So now I'm back to three options: Sticking strictly with the limited content on Netflix, shell out money for a streaming service that offers the four commercial broadcast networks, or go back to cable. None of those options, however, are that desirable to me.

Obviously I had my reasons for cutting the cable cord to begin with. First, I wanted to save money, which I did. And second, I knew I had a tendency to spend too much time in front of the TV versus doing more beneficial activities like reading or exercising. And I think I've been successful in watching less TV lately, too, partially because I don't have such a plethora of channels available and partially because I keep buying more and more books, leading to minor anxiety about being able to read everything I want to, but that's another story-or several, rather.

So I certainly don't want to start paying $50 a month for cable again-especially with the recent addition of a new car payment-nor do I want the temptation of endless channel options.
But if I opt for an additional streaming option, like Hulu Live, which allows me to get the four main channels l want, I'm forced to pay $45 a month-barely less than cable-and I get way more content than I really need, though I'm not limited to just watching on my TV.

OK, I know I don't actually "need" any TV, but it is a nice way after a day of work and something enjoyable to pass the time while I sip my coffee on a Saturday morning.

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Sling TV, a subsidiary of DISH Network, offers a couple cheaper packages with only 35-55 channels-which I definitely like-but the only "big four" channels it offers are NBC and FOX.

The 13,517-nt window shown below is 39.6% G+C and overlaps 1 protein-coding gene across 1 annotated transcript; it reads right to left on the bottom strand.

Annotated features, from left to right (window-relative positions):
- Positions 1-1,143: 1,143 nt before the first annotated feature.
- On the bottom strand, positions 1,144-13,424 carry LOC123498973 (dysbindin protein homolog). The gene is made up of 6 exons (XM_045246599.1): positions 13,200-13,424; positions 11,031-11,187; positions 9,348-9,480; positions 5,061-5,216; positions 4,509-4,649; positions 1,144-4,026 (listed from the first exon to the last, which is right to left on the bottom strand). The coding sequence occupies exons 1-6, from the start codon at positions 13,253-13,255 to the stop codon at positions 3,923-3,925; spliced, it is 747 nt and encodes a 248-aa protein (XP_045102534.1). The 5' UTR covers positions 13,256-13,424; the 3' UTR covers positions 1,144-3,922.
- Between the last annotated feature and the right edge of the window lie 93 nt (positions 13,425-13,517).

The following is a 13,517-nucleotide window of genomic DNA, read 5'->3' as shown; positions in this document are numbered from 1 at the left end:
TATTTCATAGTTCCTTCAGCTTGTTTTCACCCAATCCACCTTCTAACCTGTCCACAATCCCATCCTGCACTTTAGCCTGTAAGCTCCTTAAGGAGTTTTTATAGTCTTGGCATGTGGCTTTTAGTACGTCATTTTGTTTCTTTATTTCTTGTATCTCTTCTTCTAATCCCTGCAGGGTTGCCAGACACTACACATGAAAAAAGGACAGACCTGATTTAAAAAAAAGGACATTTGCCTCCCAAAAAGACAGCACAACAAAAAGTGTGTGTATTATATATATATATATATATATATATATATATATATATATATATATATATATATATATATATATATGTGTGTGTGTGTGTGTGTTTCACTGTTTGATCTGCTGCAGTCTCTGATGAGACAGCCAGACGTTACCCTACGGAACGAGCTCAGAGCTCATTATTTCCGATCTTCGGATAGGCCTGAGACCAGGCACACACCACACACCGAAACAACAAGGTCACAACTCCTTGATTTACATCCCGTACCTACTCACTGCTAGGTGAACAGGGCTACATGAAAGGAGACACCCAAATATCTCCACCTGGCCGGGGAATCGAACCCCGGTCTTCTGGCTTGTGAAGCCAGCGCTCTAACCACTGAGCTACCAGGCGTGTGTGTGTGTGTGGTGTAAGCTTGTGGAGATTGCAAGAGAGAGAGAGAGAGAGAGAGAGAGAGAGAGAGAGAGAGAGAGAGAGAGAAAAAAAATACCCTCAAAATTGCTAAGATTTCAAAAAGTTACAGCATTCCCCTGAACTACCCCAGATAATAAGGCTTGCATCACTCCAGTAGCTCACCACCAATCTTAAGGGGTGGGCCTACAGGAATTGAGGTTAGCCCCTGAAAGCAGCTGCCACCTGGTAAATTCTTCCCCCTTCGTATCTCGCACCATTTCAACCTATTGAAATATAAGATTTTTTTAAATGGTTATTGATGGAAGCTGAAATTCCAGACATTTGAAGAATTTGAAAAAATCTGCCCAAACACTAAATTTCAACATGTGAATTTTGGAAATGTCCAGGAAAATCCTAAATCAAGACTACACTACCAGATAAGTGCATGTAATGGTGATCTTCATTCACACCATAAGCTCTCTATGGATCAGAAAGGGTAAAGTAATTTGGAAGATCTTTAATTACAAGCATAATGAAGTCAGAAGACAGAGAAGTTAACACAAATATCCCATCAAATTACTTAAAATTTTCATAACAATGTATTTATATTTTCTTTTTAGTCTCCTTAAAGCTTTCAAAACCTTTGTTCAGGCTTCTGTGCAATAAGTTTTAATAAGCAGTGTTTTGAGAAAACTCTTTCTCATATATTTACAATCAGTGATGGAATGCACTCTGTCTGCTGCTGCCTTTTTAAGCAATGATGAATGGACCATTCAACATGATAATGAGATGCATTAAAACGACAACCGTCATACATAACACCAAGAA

I could then add CBS All Access, on online service giving subscribers access to CBS shows for $5.99 a month, giving me three of the four channels I want still at a cheaper price than both cable and Hulu Live. ABC has a similar deal to complete the quartet, but it's unfortunately not available in the Brainerd area.

I feel like having three different subscriptions could get a little confusing, but my Roku helps make things simple by allowing me to access all the separate apps in one place on my TV. I feel like this might be the route I go, at least when this fall rolls around so I can get most-if not all-of my beloved Green Bay Packers games and keep up with the final season of "Criminal Minds."

So while I do have some cheaper, cordless options for TV after cutting cable, I didn't have as easy of a transition as I thought.

My advice to anyone thinking about following suit is to explore your options-as there are a lot out there-and weigh the costs first before pulling the plug for good.

Related Topics: TECHNOLOGYTELEVISION
Theresa Bourke started working at the Dispatch in July 2018, covering Brainerd city government and area education, including Brainerd Public Schools and Central Lakes College.